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How many songs in setlist catalogue for a specialist cover band?

Discussion in 'Band Management [BG]' started by Octaves, Mar 28, 2013.

  1. Octaves


    Jun 22, 2012

    We're just starting out as a mainly covers band, in the funk, soul, rnb and blues genres.

    I'm wondering how many songs we should develop in our catalogue (repetiore) before we start seeking gigs? I was thinking about 40 - 50.

    Should we do an even spread and make sure we've got some massive crowd pleasers? My thoughts are that we should be selective in what we learn as it all comes down to time and effort. Your thoughts?

    It started off this project not really wanting to do anything commercial, but it seems like we might need to do some crowd pleasers, perhaps by Sister Sledge, Aretha Franklin or Michael Jackson etc.

    What do you think?
  2. m0ranwad


    Jan 29, 2013
    2 schools of thought.

    1) Staying away from obscure songs, and playing crowd pleasers is a safe bet (especially if you want to be invited back).

    2) If you can play lesser known tracks, but get people moving and groovin', it doesn't matter as much what you're playing.

    It's all about engaging your audience, otherwise you should just stick to basement jamming.

    My cover band has a catalogue of about 100 tracks to pick from. You could start with as little as 25-30.

    Quality over Quantity
  3. Octaves


    Jun 22, 2012
    Thanks for your thoughts mOranwad.

    I'm also thinking of developing a list of about 50 songs, learning about 20-25 first and as gigs come up, learn the others before the gig?

    Is learning 10 new songs per week until we start gigging too many? My thoughts are that we should concenetrate on 5 per week.
  4. Of course you want to do some massive crowd pleasers. As many as you can. Its not as easy to come up with that many as you might think. Every song you learn should be the best one you can think of at the time. Trust me, no one outside the band thinks its cool when you do some obscure tune
  5. tycobb73


    Jul 23, 2006
    Grand Rapids MI
    you're in a coer band. #1 rule, play songs that your audiience will recognize. Maybe you're going after an audience that likes the deep cuts. That's fin. But someone has to recognize them. a typical cover band is going to play around 45 songs in 4 hours. how many to learn a week depends on the talent and motivation of the band but I'e found 5 to be a safe bet.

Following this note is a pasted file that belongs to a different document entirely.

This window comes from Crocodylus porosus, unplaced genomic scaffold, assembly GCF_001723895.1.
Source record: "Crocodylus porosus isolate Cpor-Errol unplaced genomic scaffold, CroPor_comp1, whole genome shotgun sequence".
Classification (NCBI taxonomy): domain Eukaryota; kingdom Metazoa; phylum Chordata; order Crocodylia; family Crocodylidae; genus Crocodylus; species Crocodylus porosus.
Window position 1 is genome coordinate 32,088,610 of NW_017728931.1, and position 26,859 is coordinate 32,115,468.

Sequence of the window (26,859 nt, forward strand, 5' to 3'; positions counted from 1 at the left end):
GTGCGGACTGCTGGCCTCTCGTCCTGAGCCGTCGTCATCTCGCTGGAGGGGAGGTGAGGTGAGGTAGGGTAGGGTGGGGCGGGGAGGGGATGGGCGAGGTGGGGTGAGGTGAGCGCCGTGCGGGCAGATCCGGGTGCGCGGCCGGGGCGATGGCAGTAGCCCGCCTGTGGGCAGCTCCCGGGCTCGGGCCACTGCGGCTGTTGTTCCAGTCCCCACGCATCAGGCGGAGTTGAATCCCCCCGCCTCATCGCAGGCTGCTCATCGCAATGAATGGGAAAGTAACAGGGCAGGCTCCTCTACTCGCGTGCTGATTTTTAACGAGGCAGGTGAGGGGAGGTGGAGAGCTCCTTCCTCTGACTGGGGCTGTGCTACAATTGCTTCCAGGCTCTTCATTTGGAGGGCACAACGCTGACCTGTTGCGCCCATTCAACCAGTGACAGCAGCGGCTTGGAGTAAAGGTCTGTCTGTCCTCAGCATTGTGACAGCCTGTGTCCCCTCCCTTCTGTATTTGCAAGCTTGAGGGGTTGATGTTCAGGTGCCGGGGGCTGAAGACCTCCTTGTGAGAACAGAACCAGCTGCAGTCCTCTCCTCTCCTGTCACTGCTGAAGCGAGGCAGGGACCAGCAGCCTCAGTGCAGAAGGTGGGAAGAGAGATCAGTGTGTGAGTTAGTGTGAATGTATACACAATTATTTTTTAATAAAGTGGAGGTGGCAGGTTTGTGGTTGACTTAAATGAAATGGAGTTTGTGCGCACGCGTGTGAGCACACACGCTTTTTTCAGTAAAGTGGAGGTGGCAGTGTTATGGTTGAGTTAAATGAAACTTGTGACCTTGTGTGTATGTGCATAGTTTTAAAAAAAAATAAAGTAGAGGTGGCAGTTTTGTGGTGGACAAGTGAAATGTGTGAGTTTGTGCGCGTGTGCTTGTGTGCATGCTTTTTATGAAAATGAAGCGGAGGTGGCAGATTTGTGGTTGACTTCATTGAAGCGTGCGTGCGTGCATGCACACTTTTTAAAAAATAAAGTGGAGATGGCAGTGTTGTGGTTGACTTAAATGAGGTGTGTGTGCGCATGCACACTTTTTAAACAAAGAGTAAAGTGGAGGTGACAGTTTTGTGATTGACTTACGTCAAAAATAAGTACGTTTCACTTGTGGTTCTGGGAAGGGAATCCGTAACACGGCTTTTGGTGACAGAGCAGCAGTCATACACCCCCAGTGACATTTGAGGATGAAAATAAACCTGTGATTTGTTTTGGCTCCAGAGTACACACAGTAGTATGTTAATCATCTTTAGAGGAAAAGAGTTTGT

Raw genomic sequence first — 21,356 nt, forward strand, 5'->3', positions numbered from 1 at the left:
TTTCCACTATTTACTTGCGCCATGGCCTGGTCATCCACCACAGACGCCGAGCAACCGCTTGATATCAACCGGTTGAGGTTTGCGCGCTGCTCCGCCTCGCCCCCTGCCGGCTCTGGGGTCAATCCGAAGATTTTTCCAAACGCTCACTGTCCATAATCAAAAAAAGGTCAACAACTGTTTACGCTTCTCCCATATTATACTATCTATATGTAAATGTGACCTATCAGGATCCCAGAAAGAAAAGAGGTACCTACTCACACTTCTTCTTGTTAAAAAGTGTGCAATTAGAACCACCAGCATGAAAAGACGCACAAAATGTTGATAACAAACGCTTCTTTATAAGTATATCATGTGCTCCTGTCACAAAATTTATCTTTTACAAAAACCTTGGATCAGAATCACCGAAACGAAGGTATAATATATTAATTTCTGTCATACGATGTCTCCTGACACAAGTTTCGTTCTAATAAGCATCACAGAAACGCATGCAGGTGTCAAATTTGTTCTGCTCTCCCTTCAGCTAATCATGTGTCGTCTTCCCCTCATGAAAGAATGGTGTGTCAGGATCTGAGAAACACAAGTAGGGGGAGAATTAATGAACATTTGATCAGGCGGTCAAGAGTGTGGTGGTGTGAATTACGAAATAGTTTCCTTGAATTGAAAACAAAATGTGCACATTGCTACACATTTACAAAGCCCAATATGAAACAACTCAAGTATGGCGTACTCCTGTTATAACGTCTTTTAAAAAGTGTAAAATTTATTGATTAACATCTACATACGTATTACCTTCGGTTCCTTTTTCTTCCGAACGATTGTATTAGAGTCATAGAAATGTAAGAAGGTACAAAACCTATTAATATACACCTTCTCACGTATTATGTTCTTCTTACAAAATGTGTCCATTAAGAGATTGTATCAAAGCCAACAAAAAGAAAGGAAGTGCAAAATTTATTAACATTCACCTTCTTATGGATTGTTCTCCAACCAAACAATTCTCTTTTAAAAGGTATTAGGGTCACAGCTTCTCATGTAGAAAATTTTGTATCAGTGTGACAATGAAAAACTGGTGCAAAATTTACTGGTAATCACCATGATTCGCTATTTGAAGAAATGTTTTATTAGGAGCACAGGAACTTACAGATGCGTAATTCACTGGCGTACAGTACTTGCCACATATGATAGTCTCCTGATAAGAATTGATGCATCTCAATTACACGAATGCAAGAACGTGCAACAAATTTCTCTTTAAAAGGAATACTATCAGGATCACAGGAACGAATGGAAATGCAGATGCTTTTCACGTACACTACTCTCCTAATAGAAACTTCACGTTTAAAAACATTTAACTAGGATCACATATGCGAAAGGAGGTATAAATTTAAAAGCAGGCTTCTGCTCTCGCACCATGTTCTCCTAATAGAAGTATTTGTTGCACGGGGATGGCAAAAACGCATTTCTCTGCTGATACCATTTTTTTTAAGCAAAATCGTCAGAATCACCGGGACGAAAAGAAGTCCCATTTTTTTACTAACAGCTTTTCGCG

6. Mushroo

    Mushroo Supporting Member

    Apr 2, 2007
    Massachusetts, USA
    Depends whether the players are motivated to learn the tunes at home. Ideally everyone knows their parts cold, so rehearsals are just a run-down and fine-tuning.
  7. zfunkman


    Dec 18, 2012
    Learn 3 45 minute sets; that is plenty to get you started. And get them down TIGHT! If you end up playing 2 1 hour sets you've got some left.
  8. The best feedback you can get is from the audience you're trying to sell to. You should learn the least amount of songs as possible for you to get out and do a complete gig. Once you get in front of a crowd, you will have a much better understanding about what type of songs work for your band.
  9. Octaves


    Jun 22, 2012
    This is a great idea. I can initially market the band as a funk, soul and rnb outfit, put some song examples on the website and then extend that into a setlist when we have more material.

    Overall, great ideas from everyone. Thanks for your feedback :)
  10. Munjibunga

    Munjibunga Total Hyper-Elite Member Gold Supporting Member

    May 6, 2000
    San Diego (when not at Groom Lake)
    Independent Contractor to Bass San Diego
    I like to have at least 60 songs available, but my country western band lasted ten years, so we probably ended up with 150 or so. Most of my other bands had about 80 each.
  11. Dave W

    Dave W Supporting Member

    Mar 1, 2007
    White Plains
    How long are the gigs that you plan on getting? In a typical cover band at a bar gig you're looking at roughly 3 hours of playing time.

    We play about 50 songs on any given night, but have around 100 in our catalog. Having more gives you better flexibility for the crowd. People always come up and request stuff.
  12. ... and don't be afraid to check out the web/FB sites of other local bands in the area and see what kind of material is working for them; how much material they have, and what venues they're playing at. Lots of worth-while information to be had. Not meaning to copy their lists, just get a feel for the area; especially finding clubs that fit your sound. Sounds like you already know the material you want to learn. Good luck!

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